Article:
Document Type

Journal Article

Publication Title

BMC Medicine








School of Medical and Health Sciences




National Institutes of Health


Bondonno, N. P., Liu, Y. L., Zheng, Y., Ivey, K., Willett, W. C., Stampfer, M. J., ... & Cassidy, A. (2023). Change in habitual intakes of flavonoid-rich foods and mortality in US males and females. BMC medicine, 21(1), 1-13.


Background: Higher baseline intakes of flavonoid-rich foods and beverages are associated with a lower risk of chronic disease and mortality in observational studies. However, associations between changes in intakes and mortality remain unclear. We aimed to evaluate associations between 8-year changes in intakes of (1) individual flavonoid-rich foods and (2) a composite measure (termed the ‘flavodiet’) of foods and beverages that are known to be main contributors to flavonoid intake and subsequent total and cause-specific mortality. Methods: We evaluated associations between 8-year changes in intakes of (1) individual flavonoid-rich foods and (2) a novel ‘flavodiet’ score and total and cause-specific mortality. We included 55,786 females from the Nurses’ Health Study (NHS) and 29,800 males from the Health Professionals Follow-up Study (HPFS), without chronic disease at baseline in our analyses. Using multivariable-adjusted Cox proportional hazard models, we examined associations of 8-year changes in intakes of (1) flavonoid-rich foods and (2) the flavodiet score with subsequent 2-year lagged 6-year risk of mortality adjusting for baseline intakes. Data were pooled using fixed-effects meta-analyses. Results: We documented 15,293 deaths in the NHS and 8988 deaths in HPFS between 1986 and 2018. For blueberries, red wine and peppers, a 5%, 4% and 9% lower risk of mortality, respectively, was seen for each 3.5 servings/week increase in intakes while for tea, a 3% lower risk was seen for each 7 servings/week increase [Pooled HR (95% CI) for blueberries; 0.95 (0.91, 0.99); red wine: 0.96 (0.93, 0.99); peppers: 0.91 (0.88, 0.95); and tea: 0.97 (0.95, 0.98)]. Conversely, a 3.5 servings/week increase in intakes of onions and grapefruit plus grapefruit juice was associated with a 5% and 6% higher risk of total mortality, respectively. An increase of 3 servings per day in the flavodiet score was associated with an 8% lower risk of total mortality [Pooled HR: 0.92 (0.89, 0.96)], and a 13% lower risk of neurological mortality [Pooled HR: 0.87 (0.79, 0.97)], after multivariable adjustments. Conclusions: Encouraging an increased intake of specific flavonoid-rich foods and beverages, namely tea, blueberries, red wine, and peppers, even in middle age, may lower early mortality risk.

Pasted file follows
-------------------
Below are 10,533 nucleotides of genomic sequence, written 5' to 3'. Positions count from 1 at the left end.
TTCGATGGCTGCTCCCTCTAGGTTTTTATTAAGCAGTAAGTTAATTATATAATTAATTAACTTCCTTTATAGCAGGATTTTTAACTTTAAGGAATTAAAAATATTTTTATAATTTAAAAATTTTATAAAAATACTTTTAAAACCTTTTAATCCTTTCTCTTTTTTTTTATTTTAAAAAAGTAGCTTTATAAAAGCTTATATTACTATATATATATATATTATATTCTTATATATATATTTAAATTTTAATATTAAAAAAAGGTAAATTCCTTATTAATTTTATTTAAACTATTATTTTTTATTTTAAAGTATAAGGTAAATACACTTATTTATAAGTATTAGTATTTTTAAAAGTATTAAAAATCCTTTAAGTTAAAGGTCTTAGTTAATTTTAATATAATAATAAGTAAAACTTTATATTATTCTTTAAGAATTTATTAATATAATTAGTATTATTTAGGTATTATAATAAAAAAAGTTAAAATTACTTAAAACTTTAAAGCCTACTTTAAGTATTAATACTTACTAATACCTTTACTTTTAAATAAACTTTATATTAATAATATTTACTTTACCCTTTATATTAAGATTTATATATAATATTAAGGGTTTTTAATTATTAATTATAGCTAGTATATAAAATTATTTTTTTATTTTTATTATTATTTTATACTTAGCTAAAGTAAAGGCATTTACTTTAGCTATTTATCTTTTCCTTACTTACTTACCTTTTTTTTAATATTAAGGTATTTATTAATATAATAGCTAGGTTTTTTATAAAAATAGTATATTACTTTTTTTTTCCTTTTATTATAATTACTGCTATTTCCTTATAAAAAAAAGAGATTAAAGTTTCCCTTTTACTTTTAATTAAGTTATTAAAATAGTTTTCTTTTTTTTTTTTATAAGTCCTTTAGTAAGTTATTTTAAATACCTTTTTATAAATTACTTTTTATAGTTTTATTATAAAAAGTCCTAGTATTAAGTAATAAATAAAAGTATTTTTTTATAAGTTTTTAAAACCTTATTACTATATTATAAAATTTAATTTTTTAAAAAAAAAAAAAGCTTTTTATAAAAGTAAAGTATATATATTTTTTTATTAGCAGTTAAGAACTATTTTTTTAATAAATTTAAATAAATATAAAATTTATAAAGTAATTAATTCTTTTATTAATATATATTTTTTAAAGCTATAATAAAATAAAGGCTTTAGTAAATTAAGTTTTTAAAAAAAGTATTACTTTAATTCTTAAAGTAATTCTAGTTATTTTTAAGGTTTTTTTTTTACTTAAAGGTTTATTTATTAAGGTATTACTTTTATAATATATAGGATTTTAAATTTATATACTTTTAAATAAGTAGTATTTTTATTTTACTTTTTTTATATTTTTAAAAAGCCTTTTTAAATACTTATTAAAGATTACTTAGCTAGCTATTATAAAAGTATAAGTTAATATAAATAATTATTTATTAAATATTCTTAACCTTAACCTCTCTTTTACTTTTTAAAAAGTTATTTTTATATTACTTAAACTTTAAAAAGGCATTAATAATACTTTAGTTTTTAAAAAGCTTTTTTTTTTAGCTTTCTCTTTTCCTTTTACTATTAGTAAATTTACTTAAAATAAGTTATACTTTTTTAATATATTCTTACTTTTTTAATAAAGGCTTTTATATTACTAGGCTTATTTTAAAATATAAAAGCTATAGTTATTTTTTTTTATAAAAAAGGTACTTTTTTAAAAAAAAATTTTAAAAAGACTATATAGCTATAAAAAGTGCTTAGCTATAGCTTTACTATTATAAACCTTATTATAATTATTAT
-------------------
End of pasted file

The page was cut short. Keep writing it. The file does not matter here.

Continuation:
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Creative Commons Attribution 4.0 License
This work is licensed under a Creative Commons Attribution 4.0 License.